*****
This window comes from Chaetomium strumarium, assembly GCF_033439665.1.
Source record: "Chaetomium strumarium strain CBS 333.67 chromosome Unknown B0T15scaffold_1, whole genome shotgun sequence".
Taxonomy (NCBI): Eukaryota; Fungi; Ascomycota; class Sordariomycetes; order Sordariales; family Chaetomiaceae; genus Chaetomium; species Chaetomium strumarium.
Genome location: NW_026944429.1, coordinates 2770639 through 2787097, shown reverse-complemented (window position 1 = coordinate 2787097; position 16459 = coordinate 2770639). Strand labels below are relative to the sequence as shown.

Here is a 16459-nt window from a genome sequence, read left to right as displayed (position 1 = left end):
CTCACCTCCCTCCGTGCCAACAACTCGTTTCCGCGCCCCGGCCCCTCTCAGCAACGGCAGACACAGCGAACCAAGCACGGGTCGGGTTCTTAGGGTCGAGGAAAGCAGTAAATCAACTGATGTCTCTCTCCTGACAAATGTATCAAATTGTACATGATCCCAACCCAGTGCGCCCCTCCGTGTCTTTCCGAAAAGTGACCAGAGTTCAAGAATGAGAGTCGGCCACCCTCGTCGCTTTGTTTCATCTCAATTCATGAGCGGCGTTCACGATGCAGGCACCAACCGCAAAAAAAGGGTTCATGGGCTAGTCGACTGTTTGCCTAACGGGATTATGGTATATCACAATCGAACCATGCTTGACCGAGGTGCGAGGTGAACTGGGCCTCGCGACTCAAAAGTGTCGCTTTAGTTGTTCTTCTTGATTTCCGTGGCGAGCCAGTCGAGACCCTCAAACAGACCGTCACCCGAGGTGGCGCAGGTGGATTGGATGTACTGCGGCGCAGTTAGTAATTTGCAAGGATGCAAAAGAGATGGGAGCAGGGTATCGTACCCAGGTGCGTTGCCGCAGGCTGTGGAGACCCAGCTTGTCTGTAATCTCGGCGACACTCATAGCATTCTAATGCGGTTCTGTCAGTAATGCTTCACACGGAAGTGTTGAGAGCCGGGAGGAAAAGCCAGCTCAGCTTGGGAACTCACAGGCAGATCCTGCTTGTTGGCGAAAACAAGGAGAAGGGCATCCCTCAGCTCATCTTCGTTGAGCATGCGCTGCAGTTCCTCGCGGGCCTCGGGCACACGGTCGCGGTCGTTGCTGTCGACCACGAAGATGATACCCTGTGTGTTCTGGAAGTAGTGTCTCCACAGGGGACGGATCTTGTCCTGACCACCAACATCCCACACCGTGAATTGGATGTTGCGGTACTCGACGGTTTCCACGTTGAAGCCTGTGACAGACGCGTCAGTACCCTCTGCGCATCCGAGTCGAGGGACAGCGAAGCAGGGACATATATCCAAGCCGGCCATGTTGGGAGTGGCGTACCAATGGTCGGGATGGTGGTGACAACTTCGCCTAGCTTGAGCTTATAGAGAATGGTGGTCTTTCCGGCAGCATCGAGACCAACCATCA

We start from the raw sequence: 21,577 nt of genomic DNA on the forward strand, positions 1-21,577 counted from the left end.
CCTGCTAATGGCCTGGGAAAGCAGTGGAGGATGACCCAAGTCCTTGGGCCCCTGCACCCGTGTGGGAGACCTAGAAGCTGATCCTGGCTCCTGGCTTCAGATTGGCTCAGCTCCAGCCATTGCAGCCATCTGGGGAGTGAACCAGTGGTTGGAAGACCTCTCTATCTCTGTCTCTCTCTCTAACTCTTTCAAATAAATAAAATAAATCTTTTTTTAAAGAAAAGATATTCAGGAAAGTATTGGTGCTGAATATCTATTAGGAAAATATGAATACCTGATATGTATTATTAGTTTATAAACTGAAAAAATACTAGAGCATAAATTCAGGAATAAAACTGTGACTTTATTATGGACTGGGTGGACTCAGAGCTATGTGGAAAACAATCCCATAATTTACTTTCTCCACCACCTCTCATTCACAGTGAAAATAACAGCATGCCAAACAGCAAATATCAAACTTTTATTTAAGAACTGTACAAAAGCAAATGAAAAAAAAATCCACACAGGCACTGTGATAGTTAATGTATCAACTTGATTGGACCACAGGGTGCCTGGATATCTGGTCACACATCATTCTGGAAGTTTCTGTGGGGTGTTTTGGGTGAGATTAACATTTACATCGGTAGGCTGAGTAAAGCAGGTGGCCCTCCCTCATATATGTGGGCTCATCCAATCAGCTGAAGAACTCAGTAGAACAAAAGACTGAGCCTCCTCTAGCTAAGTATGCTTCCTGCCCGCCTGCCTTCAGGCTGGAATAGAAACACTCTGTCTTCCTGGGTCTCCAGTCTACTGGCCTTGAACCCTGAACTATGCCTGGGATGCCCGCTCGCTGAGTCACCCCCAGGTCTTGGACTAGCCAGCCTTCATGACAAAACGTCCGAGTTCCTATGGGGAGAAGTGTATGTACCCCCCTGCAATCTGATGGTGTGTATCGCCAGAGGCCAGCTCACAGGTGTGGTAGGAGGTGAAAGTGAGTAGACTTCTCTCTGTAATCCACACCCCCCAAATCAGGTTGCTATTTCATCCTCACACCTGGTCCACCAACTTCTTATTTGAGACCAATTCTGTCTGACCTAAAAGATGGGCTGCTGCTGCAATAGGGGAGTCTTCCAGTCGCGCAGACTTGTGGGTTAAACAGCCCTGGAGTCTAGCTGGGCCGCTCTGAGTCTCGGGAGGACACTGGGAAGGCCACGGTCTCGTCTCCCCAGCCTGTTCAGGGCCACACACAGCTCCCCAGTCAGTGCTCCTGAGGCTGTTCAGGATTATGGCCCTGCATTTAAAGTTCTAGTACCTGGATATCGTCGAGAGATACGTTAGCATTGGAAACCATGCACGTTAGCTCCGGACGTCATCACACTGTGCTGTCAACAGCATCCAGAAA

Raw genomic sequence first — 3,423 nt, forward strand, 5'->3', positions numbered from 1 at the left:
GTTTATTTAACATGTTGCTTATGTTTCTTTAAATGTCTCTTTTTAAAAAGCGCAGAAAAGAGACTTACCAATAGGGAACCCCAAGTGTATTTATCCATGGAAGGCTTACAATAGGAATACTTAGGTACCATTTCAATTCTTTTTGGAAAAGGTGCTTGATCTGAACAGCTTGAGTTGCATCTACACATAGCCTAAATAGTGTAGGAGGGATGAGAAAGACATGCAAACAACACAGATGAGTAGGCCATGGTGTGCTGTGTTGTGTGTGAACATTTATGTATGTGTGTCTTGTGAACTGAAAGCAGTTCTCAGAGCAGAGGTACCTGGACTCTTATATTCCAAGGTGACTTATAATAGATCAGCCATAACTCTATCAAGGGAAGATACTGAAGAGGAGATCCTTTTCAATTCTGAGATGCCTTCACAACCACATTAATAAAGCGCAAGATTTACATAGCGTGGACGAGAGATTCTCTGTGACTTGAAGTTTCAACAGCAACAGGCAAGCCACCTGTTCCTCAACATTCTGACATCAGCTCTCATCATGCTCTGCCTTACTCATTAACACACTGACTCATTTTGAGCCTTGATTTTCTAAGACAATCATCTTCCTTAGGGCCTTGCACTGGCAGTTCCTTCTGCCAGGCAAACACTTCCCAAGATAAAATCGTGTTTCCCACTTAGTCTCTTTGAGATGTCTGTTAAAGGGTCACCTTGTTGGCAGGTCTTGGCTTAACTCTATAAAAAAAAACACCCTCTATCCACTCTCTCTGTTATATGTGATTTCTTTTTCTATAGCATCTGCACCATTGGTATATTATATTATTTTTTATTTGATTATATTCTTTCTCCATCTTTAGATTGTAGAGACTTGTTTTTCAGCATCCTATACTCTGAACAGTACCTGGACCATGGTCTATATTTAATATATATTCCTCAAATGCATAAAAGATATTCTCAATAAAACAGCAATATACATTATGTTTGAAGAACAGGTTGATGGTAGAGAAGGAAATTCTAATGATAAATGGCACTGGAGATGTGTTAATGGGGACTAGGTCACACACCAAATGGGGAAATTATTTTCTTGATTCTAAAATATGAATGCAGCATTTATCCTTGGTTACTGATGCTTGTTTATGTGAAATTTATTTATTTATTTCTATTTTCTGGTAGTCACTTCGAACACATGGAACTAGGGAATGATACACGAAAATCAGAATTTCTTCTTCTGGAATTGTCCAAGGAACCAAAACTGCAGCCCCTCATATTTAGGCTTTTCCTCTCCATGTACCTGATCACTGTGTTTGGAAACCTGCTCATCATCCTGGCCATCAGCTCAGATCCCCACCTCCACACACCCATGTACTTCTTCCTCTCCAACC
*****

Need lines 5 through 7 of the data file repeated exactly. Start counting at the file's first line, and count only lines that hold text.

Here is a 16459-nt window from a genome sequence, read left to right as displayed (position 1 = left end):
CTCACCTCCCTCCGTGCCAACAACTCGTTTCCGCGCCCCGGCCCCTCTCAGCAACGGCAGACACAGCGAACCAAGCACGGGTCGGGTTCTTAGGGTCGAGGAAAGCAGTAAATCAACTGATGTCTCTCTCCTGACAAATGTATCAAATTGTACATGATCCCAACCCAGTGCGCCCCTCCGTGTCTTTCCGAAAAGTGACCAGAGTTCAAGAATGAGAGTCGGCCACCCTCGTCGCTTTGTTTCATCTCAATTCATGAGCGGCGTTCACGATGCAGGCACCAACCGCAAAAAAAGGGTTCATGGGCTAGTCGACTGTTTGCCTAACGGGATTATGGTATATCACAATCGAACCATGCTTGACCGAGGTGCGAGGTGAACTGGGCCTCGCGACTCAAAAGTGTCGCTTTAGTTGTTCTTCTTGATTTCCGTGGCGAGCCAGTCGAGACCCTCAAACAGACCGTCACCCGAGGTGGCGCAGGTGGATTGGATGTACTGCGGCGCAGTTAGTAATTTGCAAGGATGCAAAAGAGATGGGAGCAGGGTATCGTACCCAGGTGCGTTGCCGCAGGCTGTGGAGACCCAGCTTGTCTGTAATCTCGGCGACACTCATAGCATTCTAATGCGGTTCTGTCAGTAATGCTTCACACGGAAGTGTTGAGAGCCGGGAGGAAAAGCCAGCTCAGCTTGGGAACTCACAGGCAGATCCTGCTTGTTGGCGAAAACAAGGAGAAGGGCATCCCTCAGCTCATCTTCGTTGAGCATGCGCTGCAGTTCCTCGCGGGCCTCGGGCACACGGTCGCGGTCGTTGCTGTCGACCACGAAGATGATACCCTGTGTGTTCTGGAAGTAGTGTCTCCACAGGGGACGGATCTTGTCCTGACCACCAACATCCCACACCGTGAATTGGATGTTGCGGTACTCGACGGTTTCCACGTTGAAGCCTGTGACAGACGCGTCAGTACCCTCTGCGCATCCGAGTCGAGGGACAGCGAAGCAGGGACATATATCCAAGCCGGCCATGTTGGGAGTGGCGTACCAATGGTCGGGATGGTGGTGACAACTTCGCCTAGCTTGAGCTTATAGAGAATGGTGGTCTTTCCGGCAGCATCGAGACCAACCATCA

We start from the raw sequence: 21,577 nt of genomic DNA on the forward strand, positions 1-21,577 counted from the left end.